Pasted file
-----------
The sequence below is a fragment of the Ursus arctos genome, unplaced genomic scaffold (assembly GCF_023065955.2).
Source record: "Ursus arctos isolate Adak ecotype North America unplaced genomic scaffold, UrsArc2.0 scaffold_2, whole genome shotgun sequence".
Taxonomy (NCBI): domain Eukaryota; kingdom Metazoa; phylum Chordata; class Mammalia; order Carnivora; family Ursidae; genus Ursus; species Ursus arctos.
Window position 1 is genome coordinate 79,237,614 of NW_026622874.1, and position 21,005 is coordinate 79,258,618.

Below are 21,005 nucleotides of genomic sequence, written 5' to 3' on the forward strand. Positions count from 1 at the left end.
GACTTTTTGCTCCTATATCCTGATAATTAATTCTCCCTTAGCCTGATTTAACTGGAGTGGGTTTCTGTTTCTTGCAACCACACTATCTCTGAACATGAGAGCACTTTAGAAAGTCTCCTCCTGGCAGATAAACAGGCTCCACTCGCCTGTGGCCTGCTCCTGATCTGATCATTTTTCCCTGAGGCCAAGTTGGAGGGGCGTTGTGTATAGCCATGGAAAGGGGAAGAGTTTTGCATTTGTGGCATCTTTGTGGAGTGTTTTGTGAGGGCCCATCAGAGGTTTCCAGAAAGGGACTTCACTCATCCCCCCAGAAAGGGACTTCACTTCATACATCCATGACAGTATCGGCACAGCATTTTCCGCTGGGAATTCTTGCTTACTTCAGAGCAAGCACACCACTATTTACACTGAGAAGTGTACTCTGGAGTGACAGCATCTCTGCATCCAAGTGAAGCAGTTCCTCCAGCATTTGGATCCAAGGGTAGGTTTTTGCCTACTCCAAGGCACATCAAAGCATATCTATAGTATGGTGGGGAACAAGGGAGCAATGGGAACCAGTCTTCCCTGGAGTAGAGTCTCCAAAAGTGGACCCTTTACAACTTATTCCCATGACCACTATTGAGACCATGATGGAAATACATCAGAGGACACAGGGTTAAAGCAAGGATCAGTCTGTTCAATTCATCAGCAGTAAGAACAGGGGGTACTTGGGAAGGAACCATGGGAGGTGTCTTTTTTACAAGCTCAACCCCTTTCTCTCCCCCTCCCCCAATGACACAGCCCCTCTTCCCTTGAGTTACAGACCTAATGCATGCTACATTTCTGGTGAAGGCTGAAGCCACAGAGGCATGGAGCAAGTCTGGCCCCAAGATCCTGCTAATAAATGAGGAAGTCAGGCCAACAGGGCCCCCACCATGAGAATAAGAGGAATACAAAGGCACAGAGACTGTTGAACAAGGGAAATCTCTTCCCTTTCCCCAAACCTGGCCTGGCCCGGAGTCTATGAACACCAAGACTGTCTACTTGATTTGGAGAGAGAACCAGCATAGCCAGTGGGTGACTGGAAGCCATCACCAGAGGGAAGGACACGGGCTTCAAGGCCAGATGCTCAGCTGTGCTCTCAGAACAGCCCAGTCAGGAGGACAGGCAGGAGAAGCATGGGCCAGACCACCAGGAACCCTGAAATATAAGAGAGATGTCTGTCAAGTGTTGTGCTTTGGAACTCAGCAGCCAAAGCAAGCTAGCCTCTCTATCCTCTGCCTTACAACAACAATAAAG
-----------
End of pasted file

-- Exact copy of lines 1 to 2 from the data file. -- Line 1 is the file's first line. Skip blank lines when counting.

The sequence below is a fragment of the Ursus arctos genome, unplaced genomic scaffold (assembly GCF_023065955.2).
Source record: "Ursus arctos isolate Adak ecotype North America unplaced genomic scaffold, UrsArc2.0 scaffold_2, whole genome shotgun sequence".